A season to celebrate the pomelo
- A whole pomelo is enough to make two or three recipes
- The pomelo’s pink and fragrant presence is found in many a salad
Half-peeled and cling-wrapped imported pomelos displayed in supermarkets have never caught my fancy. What did though, recently, were pomelos featured on the Instagram feed of a farm. Kerehaklu in Chikmagalur is a 275-acre coffee plantation that also grows pepper, avocados and pomelos. It has been with the Thipaiah family for five generations.
Pranoy Thipaiah, managing partner at Kerehaklu, drives down to Bengaluru every fortnight with basket-loads of local lemons, avocados, pomelos and bottles of pickled green peppers that you can order in advance and pick up. The combination of discovery on Instagram followed by pickup via Dunzo (the delivery and pickup app) saw this farm-fresh produce from Chikmagalur land in my kitchen in Bengaluru.
The story goes that Mahatma Gandhi once came to Nandi Hills, the hill resort near Devanahalli, where he was offered a taste of this local fruit by farmer S.R. Channappa. He liked the flavour so much that he advised Channappa to conserve the fruit variety. Pomelo saplings were then distributed to farms all the way up to Chikmagalur, where it continues to grow.
The pomelo I got from the farm was 1.1kg. After removing all the peel, pith and membranes, I had 700g of edible fruit, i.e. nearly six cups, which is quite a bit. If you buy a whole pomelo, you can easily use it in two-three recipes, unless you plan to make a juice or smoothie out of it.
Devanahalli pomelo comes with a Geographical Indication (GI) tag, though the Bengaluru International airport’s move to Devanahalli in the last decade saw farmers in the area selling their land for development. Pomelo trees were felled, production fell, and although a conservation biocentre has been established at Hulimavu, there are at present very few farmers in this area dedicated to the cultivation of pomelos.
As a child, I don’t remember eating much pomelo, but its rather funny-sounding name in Tamil, bamblimaas, was used quite often as a nickname for a chubby child in times when “innocent" body shaming was acceptable.
Whenever I got my hands on a good pomelo, it would be used in salads.
Pomelo, called robab tenga in Assamese, is used to make a simple salad with the shortest list of ingredients. The bite of the chillies, the pungency of mustard oil and the touch of salt is all a good pomelo needs to make this salad crackle on your taste buds. Due to its cultivation in South-East Asian countries, you will find pomelo’s delicate pink and fragrant presence in many a salad, both vegetarian and in combination with seafood.
While creating your own dishes with pomelo, consider some of the flavour combinations that work.
Herbs: mint, Thai basil, coriander, lemongrass, betel leaf, ginger.
Fruits and vegetables: citrus, pomegranate, fennel, mango, avocado.
Others: yogurt, goat cheese, silken tofu, paneer, walnuts, honey, olive oil, coconut.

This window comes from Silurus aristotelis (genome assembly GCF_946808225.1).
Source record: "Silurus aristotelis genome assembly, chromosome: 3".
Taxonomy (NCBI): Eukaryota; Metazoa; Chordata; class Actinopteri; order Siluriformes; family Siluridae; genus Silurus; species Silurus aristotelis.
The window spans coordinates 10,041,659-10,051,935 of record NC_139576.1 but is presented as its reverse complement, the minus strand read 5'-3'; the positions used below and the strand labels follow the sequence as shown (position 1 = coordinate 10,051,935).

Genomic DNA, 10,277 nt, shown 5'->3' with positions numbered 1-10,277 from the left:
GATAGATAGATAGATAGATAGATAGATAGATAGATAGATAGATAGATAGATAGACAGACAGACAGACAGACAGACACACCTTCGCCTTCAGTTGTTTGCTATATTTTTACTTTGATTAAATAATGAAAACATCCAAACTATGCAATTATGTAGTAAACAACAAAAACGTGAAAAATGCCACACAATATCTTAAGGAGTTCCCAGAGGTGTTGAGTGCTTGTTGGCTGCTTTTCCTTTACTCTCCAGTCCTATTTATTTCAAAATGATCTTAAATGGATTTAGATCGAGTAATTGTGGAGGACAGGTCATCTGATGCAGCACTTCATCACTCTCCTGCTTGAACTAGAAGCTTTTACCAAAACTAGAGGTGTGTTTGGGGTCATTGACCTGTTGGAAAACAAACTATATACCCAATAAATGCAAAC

Pomelo is a heavy fruit growing on trees nearly 30ft tall. These fruits sometimes fall to the ground, but suffer zero breakage or damage. One of the reasons is their cushion-like skin. The other, more important reason is the distribution of pores through the skin—more compact pores near the flesh and the outer surface, and more spaced-out pores in the middle. This distribution of pores seems to provide the best kind of shock absorption, and even inspired the design of a 3D model foam by Daniel McAdams and his team at the Texas A&M University. That will prove useful in a range of applications, from packaging to vehicle collision—a fascinating intersection of nature and science.
ASSAMESE POMELO SALAD
2 cups pomelo segments
2 green chillies (or red)
A pinch of salt
2 tsp cold-pressed mustard oil
Place the pomelo segments in a bowl. Slice the green chillies finely. Top the pomelo with the chillies, salt and mustard oil.
Mix the salad together very gently as the crushed segments and released juice tend to turn the salad bitter if not had immediately.
Serve along with a dal-rice meal or eat as a salad.
POMELO SALAD ON BETEL LEAF
Serves 4 as an appetizer
8 medium-sized betel leaves
1 cup pomelo segments
1 small cucumber
1 small carrot
1 small green mango, shredded
2 fresh red chillies
A handful of Thai basil leaves
2 tbsp peanuts, roasted and skinned
2 tbsp soya sauce
1 tsp white vinegar
1 tbsp honey
1 tsp chilli sauce or 1 red chilli, minced
Wash and peel the cucumber and carrot into strips. Finely slice the red chillies. Shred the basil leaves finely.
Mix the dressing ingredients well in a bowl and toss together cucumber, carrot and green mango. Add the pomelo towards the end and give it a final gentle toss.
On a platter, lay out the betel leaves. Pile the salad over each leaf. Top with crushed roasted peanuts.
To eat, scrunch up the betel leaf into a parcel and eat the salad as a mouthful.
Alternatively, pile up the betel leaves and slice thinly. Toss along with the rest of the ingredients and the dressing. Serve in a bowl.
Double Tested is a fortnightly column on vegetarian cooking, highlighting a single ingredient. Nandita Iyer is the author of The Everyday Healthy Vegetarian.
FIRST PUBLISHED20.09.2019 | 02:53 PM IST